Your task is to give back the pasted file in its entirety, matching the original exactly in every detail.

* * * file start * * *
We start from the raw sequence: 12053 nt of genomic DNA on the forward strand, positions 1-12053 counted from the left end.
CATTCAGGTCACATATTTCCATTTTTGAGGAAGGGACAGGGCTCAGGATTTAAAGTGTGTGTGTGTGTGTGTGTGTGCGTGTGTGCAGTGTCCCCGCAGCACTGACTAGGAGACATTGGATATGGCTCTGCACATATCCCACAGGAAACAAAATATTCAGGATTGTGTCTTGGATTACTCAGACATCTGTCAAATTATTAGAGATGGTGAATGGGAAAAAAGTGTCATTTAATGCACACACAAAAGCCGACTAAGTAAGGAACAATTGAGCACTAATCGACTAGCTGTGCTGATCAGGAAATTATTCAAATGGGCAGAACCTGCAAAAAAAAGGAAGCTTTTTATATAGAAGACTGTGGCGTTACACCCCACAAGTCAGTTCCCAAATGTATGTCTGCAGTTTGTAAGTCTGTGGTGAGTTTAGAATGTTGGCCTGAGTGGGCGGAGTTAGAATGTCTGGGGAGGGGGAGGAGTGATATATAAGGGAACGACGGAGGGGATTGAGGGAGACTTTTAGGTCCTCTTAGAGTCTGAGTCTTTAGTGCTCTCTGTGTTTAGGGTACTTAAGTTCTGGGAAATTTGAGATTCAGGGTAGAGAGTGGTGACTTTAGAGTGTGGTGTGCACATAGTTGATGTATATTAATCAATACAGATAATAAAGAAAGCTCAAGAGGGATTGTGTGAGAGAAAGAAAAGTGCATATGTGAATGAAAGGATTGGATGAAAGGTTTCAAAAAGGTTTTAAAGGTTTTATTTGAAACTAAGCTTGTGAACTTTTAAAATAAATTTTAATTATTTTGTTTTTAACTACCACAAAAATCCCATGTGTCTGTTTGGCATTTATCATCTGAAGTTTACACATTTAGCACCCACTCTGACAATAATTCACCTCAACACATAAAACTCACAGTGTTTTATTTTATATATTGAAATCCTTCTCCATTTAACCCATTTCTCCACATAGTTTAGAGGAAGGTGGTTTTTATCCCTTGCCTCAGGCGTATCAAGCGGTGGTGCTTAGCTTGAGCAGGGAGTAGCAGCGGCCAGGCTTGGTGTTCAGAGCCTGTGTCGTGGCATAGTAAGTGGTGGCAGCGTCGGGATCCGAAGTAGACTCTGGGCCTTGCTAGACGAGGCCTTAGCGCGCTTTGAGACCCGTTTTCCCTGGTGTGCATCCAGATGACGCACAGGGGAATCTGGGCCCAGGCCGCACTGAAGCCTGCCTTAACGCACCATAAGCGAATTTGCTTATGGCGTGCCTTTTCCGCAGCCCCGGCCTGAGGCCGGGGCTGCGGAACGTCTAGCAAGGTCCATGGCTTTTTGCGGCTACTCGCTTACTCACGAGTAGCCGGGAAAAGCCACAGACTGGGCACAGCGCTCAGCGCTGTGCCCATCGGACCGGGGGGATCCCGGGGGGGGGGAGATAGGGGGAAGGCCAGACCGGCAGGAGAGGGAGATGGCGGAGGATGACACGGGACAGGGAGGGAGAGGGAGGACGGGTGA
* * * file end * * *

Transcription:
We start from the raw sequence: 12053 nt of genomic DNA on the forward strand, positions 1-12053 counted from the left end.
CATTCAGGTCACATATTTCCATTTTTGAGGAAGGGACAGGGCTCAGGATTTAAAGTGTGTGTGTGTGTGTGTGTGTGCGTGTGTGCAGTGTCCCCGCAGCACTGACTAGGAGACATTGGATATGGCTCTGCACATATCCCACAGGAAACAAAATATTCAGGATTGTGTCTTGGATTACTCAGACATCTGTCAAATTATTAGAGATGGTGAATGGGAAAAAAGTGTCATTTAATGCACACACAAAAGCCGACTAAGTAAGGAACAATTGAGCACTAATCGACTAGCTGTGCTGATCAGGAAATTATTCAAATGGGCAGAACCTGCAAAAAAAAGGAAGCTTTTTATATAGAAGACTGTGGCGTTACACCCCACAAGTCAGTTCCCAAATGTATGTCTGCAGTTTGTAAGTCTGTGGTGAGTTTAGAATGTTGGCCTGAGTGGGCGGAGTTAGAATGTCTGGGGAGGGGGAGGAGTGATATATAAGGGAACGACGGAGGGGATTGAGGGAGACTTTTAGGTCCTCTTAGAGTCTGAGTCTTTAGTGCTCTCTGTGTTTAGGGTACTTAAGTTCTGGGAAATTTGAGATTCAGGGTAGAGAGTGGTGACTTTAGAGTGTGGTGTGCACATAGTTGATGTATATTAATCAATACAGATAATAAAGAAAGCTCAAGAGGGATTGTGTGAGAGAAAGAAAAGTGCATATGTGAATGAAAGGATTGGATGAAAGGTTTCAAAAAGGTTTTAAAGGTTTTATTTGAAACTAAGCTTGTGAACTTTTAAAATAAATTTTAATTATTTTGTTTTTAACTACCACAAAAATCCCATGTGTCTGTTTGGCATTTATCATCTGAAGTTTACACATTTAGCACCCACTCTGACAATAATTCACCTCAACACATAAAACTCACAGTGTTTTATTTTATATATTGAAATCCTTCTCCATTTAACCCATTTCTCCACATAGTTTAGAGGAAGGTGGTTTTTATCCCTTGCCTCAGGCGTATCAAGCGGTGGTGCTTAGCTTGAGCAGGGAGTAGCAGCGGCCAGGCTTGGTGTTCAGAGCCTGTGTCGTGGCATAGTAAGTGGTGGCAGCGTCGGGATCCGAAGTAGACTCTGGGCCTTGCTAGACGAGGCCTTAGCGCGCTTTGAGACCCGTTTTCCCTGGTGTGCATCCAGATGACGCACAGGGGAATCTGGGCCCAGGCCGCACTGAAGCCTGCCTTAACGCACCATAAGCGAATTTGCTTATGGCGTGCCTTTTCCGCAGCCCCGGCCTGAGGCCGGGGCTGCGGAACGTCTAGCAAGGTCCATGGCTTTTTGCGGCTACTCGCTTACTCACGAGTAGCCGGGAAAAGCCACAGACTGGGCACAGCGCTCAGCGCTGTGCCCATCGGACCGGGGGGATCCCGGGGGGGGGGAGATAGGGGGAAGGCCAGACCGGCAGGAGAGGGAGATGGCGGAGGATGACACGGGACAGGGAGGGAGAGGGAGGACGGGTGA